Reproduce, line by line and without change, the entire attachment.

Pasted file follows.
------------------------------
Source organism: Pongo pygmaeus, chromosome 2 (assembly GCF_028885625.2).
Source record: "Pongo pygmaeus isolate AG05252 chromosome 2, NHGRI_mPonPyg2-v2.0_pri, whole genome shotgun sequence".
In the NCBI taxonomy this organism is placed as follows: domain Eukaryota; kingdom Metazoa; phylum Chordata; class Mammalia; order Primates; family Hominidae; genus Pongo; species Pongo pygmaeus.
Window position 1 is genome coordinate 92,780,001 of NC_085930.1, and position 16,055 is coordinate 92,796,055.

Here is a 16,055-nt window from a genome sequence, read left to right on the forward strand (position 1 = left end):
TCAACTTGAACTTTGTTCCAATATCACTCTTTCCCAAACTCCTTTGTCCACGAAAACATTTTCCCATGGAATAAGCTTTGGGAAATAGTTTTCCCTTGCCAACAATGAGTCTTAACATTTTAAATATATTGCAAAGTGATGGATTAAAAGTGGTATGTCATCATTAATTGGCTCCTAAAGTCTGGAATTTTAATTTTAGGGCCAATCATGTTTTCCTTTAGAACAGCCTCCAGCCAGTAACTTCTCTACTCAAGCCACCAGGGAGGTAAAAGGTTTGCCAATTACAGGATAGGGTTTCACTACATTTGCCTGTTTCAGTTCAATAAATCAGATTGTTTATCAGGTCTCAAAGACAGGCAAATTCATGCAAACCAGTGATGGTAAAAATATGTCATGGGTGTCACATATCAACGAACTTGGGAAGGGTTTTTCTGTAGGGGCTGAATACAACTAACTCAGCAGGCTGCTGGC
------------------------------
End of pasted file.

Source organism: Pongo pygmaeus, chromosome 2 (assembly GCF_028885625.2).
Source record: "Pongo pygmaeus isolate AG05252 chromosome 2, NHGRI_mPonPyg2-v2.0_pri, whole genome shotgun sequence".
In the NCBI taxonomy this organism is placed as follows: domain Eukaryota; kingdom Metazoa; phylum Chordata; class Mammalia; order Primates; family Hominidae; genus Pongo; species Pongo pygmaeus.
Window position 1 is genome coordinate 92,780,001 of NC_085930.1, and position 16,055 is coordinate 92,796,055.

Here is a 16,055-nt window from a genome sequence, read left to right on the forward strand (position 1 = left end):
TCAACTTGAACTTTGTTCCAATATCACTCTTTCCCAAACTCCTTTGTCCACGAAAACATTTTCCCATGGAATAAGCTTTGGGAAATAGTTTTCCCTTGCCAACAATGAGTCTTAACATTTTAAATATATTGCAAAGTGATGGATTAAAAGTGGTATGTCATCATTAATTGGCTCCTAAAGTCTGGAATTTTAATTTTAGGGCCAATCATGTTTTCCTTTAGAACAGCCTCCAGCCAGTAACTTCTCTACTCAAGCCACCAGGGAGGTAAAAGGTTTGCCAATTACAGGATAGGGTTTCACTACATTTGCCTGTTTCAGTTCAATAAATCAGATTGTTTATCAGGTCTCAAAGACAGGCAAATTCATGCAAACCAGTGATGGTAAAAATATGTCATGGGTGTCACATATCAACGAACTTGGGAAGGGTTTTTCTGTAGGGGCTGAATACAACTAACTCAGCAGGCTGCTGGC